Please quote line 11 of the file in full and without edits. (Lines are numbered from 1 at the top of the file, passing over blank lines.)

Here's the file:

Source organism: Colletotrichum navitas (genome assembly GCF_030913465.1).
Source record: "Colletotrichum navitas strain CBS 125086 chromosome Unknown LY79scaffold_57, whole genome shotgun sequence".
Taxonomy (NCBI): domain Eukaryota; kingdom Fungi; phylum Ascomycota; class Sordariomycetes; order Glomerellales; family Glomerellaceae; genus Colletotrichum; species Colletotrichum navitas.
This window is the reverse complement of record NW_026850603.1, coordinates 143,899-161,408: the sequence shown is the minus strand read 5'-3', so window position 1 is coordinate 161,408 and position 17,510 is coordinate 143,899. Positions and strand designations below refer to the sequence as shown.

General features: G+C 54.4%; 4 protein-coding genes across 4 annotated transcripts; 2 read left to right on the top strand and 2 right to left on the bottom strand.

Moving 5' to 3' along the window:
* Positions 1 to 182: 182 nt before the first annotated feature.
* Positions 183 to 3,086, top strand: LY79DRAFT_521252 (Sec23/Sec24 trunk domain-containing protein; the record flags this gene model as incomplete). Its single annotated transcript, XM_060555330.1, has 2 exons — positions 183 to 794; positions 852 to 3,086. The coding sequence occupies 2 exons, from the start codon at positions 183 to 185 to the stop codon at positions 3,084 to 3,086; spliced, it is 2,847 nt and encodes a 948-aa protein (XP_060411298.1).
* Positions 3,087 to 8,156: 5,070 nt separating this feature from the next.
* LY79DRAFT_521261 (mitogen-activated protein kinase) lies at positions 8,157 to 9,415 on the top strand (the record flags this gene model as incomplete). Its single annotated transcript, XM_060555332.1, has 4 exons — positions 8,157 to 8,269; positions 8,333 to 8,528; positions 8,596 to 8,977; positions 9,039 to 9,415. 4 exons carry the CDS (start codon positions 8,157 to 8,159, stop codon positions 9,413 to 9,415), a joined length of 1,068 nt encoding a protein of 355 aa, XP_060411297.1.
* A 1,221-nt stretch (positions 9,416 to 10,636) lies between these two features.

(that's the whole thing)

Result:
* A 1,221-nt stretch (positions 9,416 to 10,636) lies between these two features.